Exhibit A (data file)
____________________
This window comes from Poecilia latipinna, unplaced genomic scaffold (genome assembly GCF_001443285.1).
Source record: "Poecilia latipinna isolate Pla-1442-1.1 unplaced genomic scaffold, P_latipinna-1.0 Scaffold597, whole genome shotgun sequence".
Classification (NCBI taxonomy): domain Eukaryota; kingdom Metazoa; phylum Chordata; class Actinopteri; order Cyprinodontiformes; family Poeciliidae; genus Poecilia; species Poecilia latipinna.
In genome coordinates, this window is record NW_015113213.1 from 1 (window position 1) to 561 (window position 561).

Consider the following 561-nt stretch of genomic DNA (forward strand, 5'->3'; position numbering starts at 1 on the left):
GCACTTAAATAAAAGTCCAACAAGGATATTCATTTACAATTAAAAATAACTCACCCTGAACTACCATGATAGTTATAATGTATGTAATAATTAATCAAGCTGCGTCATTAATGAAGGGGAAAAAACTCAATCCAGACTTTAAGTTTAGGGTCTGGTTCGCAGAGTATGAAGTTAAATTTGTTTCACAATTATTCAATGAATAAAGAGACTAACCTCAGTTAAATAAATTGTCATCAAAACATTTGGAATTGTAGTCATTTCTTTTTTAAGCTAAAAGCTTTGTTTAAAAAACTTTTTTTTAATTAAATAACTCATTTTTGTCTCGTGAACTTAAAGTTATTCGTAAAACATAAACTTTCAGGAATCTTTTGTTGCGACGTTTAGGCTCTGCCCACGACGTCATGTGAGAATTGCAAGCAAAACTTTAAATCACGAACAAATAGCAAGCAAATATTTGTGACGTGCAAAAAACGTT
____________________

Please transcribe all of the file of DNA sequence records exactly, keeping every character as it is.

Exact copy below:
This window comes from Poecilia latipinna, unplaced genomic scaffold (genome assembly GCF_001443285.1).
Source record: "Poecilia latipinna isolate Pla-1442-1.1 unplaced genomic scaffold, P_latipinna-1.0 Scaffold597, whole genome shotgun sequence".
Classification (NCBI taxonomy): domain Eukaryota; kingdom Metazoa; phylum Chordata; class Actinopteri; order Cyprinodontiformes; family Poeciliidae; genus Poecilia; species Poecilia latipinna.
In genome coordinates, this window is record NW_015113213.1 from 1 (window position 1) to 561 (window position 561).

Consider the following 561-nt stretch of genomic DNA (forward strand, 5'->3'; position numbering starts at 1 on the left):
GCACTTAAATAAAAGTCCAACAAGGATATTCATTTACAATTAAAAATAACTCACCCTGAACTACCATGATAGTTATAATGTATGTAATAATTAATCAAGCTGCGTCATTAATGAAGGGGAAAAAACTCAATCCAGACTTTAAGTTTAGGGTCTGGTTCGCAGAGTATGAAGTTAAATTTGTTTCACAATTATTCAATGAATAAAGAGACTAACCTCAGTTAAATAAATTGTCATCAAAACATTTGGAATTGTAGTCATTTCTTTTTTAAGCTAAAAGCTTTGTTTAAAAAACTTTTTTTTAATTAAATAACTCATTTTTGTCTCGTGAACTTAAAGTTATTCGTAAAACATAAACTTTCAGGAATCTTTTGTTGCGACGTTTAGGCTCTGCCCACGACGTCATGTGAGAATTGCAAGCAAAACTTTAAATCACGAACAAATAGCAAGCAAATATTTGTGACGTGCAAAAAACGTT